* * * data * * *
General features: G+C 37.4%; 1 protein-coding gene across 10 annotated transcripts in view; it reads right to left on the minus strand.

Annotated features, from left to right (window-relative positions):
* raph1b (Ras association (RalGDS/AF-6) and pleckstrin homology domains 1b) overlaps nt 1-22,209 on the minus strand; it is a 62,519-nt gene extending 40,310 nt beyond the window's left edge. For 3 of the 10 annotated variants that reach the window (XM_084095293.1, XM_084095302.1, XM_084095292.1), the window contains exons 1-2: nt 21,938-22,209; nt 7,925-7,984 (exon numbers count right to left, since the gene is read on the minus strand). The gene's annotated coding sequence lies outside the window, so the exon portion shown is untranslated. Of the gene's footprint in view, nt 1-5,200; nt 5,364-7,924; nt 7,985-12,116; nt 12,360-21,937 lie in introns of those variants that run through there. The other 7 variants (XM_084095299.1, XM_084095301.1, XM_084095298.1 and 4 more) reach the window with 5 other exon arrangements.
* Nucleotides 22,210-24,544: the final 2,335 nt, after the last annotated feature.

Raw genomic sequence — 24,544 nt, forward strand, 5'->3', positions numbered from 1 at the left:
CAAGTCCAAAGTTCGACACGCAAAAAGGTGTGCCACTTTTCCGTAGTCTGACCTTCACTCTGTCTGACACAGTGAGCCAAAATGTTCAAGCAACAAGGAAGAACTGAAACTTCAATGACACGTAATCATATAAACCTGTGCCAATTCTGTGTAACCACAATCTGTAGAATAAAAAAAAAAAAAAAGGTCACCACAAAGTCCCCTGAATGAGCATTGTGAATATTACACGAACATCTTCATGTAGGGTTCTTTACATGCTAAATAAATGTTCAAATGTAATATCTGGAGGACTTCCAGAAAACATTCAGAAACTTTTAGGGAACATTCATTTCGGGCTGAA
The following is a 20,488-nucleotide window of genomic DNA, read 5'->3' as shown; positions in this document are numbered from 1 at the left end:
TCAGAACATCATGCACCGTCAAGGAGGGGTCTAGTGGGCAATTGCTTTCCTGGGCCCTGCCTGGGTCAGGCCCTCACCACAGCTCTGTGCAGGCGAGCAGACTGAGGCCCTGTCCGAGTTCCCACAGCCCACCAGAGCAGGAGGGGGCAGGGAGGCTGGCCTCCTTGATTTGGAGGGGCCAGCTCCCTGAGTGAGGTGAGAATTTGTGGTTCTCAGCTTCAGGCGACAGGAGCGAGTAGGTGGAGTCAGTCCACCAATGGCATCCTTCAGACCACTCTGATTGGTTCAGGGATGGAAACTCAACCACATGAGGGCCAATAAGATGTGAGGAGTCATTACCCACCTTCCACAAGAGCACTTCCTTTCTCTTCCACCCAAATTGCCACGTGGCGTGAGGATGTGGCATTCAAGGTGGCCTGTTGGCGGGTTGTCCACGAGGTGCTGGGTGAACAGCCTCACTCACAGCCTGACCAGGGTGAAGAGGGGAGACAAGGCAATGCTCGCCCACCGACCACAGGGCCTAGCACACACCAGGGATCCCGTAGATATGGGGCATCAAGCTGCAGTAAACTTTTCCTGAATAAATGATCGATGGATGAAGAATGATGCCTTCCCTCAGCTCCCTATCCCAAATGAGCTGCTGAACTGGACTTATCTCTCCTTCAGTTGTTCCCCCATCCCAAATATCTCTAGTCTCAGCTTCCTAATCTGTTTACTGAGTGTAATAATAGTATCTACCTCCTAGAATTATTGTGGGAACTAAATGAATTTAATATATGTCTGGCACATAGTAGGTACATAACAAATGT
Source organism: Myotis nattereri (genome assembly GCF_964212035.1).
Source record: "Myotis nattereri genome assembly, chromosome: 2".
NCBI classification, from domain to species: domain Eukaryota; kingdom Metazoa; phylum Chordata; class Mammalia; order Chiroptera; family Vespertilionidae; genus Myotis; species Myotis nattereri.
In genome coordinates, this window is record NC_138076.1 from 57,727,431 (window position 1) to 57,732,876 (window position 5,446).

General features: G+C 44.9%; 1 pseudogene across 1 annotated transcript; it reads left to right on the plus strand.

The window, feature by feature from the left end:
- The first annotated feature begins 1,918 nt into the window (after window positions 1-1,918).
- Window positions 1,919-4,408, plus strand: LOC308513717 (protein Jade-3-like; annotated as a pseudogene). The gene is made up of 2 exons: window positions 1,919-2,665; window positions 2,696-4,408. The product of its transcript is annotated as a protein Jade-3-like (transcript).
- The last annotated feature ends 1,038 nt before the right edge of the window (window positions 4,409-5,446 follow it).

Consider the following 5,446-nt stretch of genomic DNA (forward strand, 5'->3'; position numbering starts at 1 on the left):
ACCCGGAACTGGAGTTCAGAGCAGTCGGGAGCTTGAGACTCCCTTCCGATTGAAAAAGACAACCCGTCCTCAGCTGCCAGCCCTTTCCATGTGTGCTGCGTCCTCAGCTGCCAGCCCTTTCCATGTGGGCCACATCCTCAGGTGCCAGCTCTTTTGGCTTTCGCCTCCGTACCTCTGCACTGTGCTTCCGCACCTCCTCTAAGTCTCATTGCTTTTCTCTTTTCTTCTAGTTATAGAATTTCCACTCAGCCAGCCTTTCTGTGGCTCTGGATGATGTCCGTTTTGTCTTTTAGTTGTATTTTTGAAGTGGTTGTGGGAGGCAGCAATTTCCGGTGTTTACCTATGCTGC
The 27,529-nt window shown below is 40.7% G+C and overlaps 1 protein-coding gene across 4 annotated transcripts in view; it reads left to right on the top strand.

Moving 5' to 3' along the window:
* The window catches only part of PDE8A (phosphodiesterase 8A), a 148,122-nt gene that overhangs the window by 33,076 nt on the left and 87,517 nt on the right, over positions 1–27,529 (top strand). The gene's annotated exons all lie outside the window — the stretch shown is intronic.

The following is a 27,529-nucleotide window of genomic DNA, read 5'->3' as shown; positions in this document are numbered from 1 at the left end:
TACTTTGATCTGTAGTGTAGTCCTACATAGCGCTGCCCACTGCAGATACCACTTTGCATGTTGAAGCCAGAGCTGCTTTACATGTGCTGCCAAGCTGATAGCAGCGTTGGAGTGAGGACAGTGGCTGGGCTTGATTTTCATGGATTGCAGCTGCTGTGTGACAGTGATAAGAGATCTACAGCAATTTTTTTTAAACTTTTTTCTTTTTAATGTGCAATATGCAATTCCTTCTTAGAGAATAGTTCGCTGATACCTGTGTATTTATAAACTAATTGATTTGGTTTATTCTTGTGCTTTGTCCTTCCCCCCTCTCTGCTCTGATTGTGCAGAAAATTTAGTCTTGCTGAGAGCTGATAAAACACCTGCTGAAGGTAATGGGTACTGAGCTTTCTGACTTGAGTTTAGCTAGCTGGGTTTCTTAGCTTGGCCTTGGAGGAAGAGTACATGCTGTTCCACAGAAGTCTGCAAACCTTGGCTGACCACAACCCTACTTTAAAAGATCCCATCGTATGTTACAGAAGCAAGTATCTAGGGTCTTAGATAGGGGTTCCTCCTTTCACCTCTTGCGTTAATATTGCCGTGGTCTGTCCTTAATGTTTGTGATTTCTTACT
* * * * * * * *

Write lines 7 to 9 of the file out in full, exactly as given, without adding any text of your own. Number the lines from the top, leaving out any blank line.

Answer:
The following is a 20,488-nucleotide window of genomic DNA, read 5'->3' as shown; positions in this document are numbered from 1 at the left end:
TCAGAACATCATGCACCGTCAAGGAGGGGTCTAGTGGGCAATTGCTTTCCTGGGCCCTGCCTGGGTCAGGCCCTCACCACAGCTCTGTGCAGGCGAGCAGACTGAGGCCCTGTCCGAGTTCCCACAGCCCACCAGAGCAGGAGGGGGCAGGGAGGCTGGCCTCCTTGATTTGGAGGGGCCAGCTCCCTGAGTGAGGTGAGAATTTGTGGTTCTCAGCTTCAGGCGACAGGAGCGAGTAGGTGGAGTCAGTCCACCAATGGCATCCTTCAGACCACTCTGATTGGTTCAGGGATGGAAACTCAACCACATGAGGGCCAATAAGATGTGAGGAGTCATTACCCACCTTCCACAAGAGCACTTCCTTTCTCTTCCACCCAAATTGCCACGTGGCGTGAGGATGTGGCATTCAAGGTGGCCTGTTGGCGGGTTGTCCACGAGGTGCTGGGTGAACAGCCTCACTCACAGCCTGACCAGGGTGAAGAGGGGAGACAAGGCAATGCTCGCCCACCGACCACAGGGCCTAGCACACACCAGGGATCCCGTAGATATGGGGCATCAAGCTGCAGTAAACTTTTCCTGAATAAATGATCGATGGATGAAGAATGATGCCTTCCCTCAGCTCCCTATCCCAAATGAGCTGCTGAACTGGACTTATCTCTCCTTCAGTTGTTCCCCCATCCCAAATATCTCTAGTCTCAGCTTCCTAATCTGTTTACTGAGTGTAATAATAGTATCTACCTCCTAGAATTATTGTGGGAACTAAATGAATTTAATATATGTCTGGCACATAGTAGGTACATAACAAATGT
Source organism: Myotis nattereri (genome assembly GCF_964212035.1).